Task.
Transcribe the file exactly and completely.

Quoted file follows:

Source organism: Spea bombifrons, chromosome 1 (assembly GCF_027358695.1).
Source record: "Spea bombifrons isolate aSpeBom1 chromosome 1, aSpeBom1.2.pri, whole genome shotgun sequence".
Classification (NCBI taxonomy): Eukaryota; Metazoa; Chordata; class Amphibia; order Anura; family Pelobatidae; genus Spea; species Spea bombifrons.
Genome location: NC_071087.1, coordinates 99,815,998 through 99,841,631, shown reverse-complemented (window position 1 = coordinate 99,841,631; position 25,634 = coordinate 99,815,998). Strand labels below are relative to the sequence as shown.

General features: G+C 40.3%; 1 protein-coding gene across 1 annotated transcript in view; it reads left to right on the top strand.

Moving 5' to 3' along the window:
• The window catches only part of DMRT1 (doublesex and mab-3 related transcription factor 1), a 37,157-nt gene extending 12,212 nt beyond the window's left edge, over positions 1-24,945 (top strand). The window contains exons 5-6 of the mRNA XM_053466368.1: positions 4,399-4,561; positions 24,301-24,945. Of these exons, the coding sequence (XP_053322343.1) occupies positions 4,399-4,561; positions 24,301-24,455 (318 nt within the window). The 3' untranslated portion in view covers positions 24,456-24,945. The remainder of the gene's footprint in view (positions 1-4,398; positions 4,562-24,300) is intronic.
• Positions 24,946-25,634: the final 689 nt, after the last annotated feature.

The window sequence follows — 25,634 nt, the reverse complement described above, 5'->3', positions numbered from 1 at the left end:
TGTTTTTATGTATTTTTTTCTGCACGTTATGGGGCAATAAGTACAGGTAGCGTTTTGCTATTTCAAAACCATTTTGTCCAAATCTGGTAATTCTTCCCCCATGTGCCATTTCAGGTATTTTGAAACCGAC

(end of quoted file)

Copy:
Source organism: Spea bombifrons, chromosome 1 (assembly GCF_027358695.1).
Source record: "Spea bombifrons isolate aSpeBom1 chromosome 1, aSpeBom1.2.pri, whole genome shotgun sequence".
Classification (NCBI taxonomy): Eukaryota; Metazoa; Chordata; class Amphibia; order Anura; family Pelobatidae; genus Spea; species Spea bombifrons.
Genome location: NC_071087.1, coordinates 99,815,998 through 99,841,631, shown reverse-complemented (window position 1 = coordinate 99,841,631; position 25,634 = coordinate 99,815,998). Strand labels below are relative to the sequence as shown.

General features: G+C 40.3%; 1 protein-coding gene across 1 annotated transcript in view; it reads left to right on the top strand.

Moving 5' to 3' along the window:
• The window catches only part of DMRT1 (doublesex and mab-3 related transcription factor 1), a 37,157-nt gene extending 12,212 nt beyond the window's left edge, over positions 1-24,945 (top strand). The window contains exons 5-6 of the mRNA XM_053466368.1: positions 4,399-4,561; positions 24,301-24,945. Of these exons, the coding sequence (XP_053322343.1) occupies positions 4,399-4,561; positions 24,301-24,455 (318 nt within the window). The 3' untranslated portion in view covers positions 24,456-24,945. The remainder of the gene's footprint in view (positions 1-4,398; positions 4,562-24,300) is intronic.
• Positions 24,946-25,634: the final 689 nt, after the last annotated feature.

The window sequence follows — 25,634 nt, the reverse complement described above, 5'->3', positions numbered from 1 at the left end:
TGTTTTTATGTATTTTTTTCTGCACGTTATGGGGCAATAAGTACAGGTAGCGTTTTGCTATTTCAAAACCATTTTGTCCAAATCTGGTAATTCTTCCCCCATGTGCCATTTCAGGTATTTTGAAACCGAC